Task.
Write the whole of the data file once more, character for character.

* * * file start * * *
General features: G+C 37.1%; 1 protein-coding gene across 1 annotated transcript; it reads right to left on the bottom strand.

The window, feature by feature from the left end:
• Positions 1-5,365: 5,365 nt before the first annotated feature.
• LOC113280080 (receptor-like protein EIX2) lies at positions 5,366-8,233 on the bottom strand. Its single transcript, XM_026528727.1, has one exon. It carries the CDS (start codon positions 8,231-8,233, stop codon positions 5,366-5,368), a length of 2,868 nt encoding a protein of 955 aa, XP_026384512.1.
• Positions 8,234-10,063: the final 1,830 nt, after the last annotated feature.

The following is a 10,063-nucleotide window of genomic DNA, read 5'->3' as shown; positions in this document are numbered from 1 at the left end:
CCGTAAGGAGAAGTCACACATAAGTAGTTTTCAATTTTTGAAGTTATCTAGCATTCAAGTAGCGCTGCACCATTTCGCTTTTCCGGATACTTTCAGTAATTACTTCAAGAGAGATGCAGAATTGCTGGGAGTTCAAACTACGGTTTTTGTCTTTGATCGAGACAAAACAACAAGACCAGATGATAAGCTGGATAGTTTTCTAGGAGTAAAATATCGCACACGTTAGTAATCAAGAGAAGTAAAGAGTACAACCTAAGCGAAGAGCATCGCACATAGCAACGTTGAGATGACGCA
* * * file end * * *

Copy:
General features: G+C 37.1%; 1 protein-coding gene across 1 annotated transcript; it reads right to left on the bottom strand.

The window, feature by feature from the left end:
• Positions 1-5,365: 5,365 nt before the first annotated feature.
• LOC113280080 (receptor-like protein EIX2) lies at positions 5,366-8,233 on the bottom strand. Its single transcript, XM_026528727.1, has one exon. It carries the CDS (start codon positions 8,231-8,233, stop codon positions 5,366-5,368), a length of 2,868 nt encoding a protein of 955 aa, XP_026384512.1.
• Positions 8,234-10,063: the final 1,830 nt, after the last annotated feature.

The following is a 10,063-nucleotide window of genomic DNA, read 5'->3' as shown; positions in this document are numbered from 1 at the left end:
CCGTAAGGAGAAGTCACACATAAGTAGTTTTCAATTTTTGAAGTTATCTAGCATTCAAGTAGCGCTGCACCATTTCGCTTTTCCGGATACTTTCAGTAATTACTTCAAGAGAGATGCAGAATTGCTGGGAGTTCAAACTACGGTTTTTGTCTTTGATCGAGACAAAACAACAAGACCAGATGATAAGCTGGATAGTTTTCTAGGAGTAAAATATCGCACACGTTAGTAATCAAGAGAAGTAAAGAGTACAACCTAAGCGAAGAGCATCGCACATAGCAACGTTGAGATGACGCA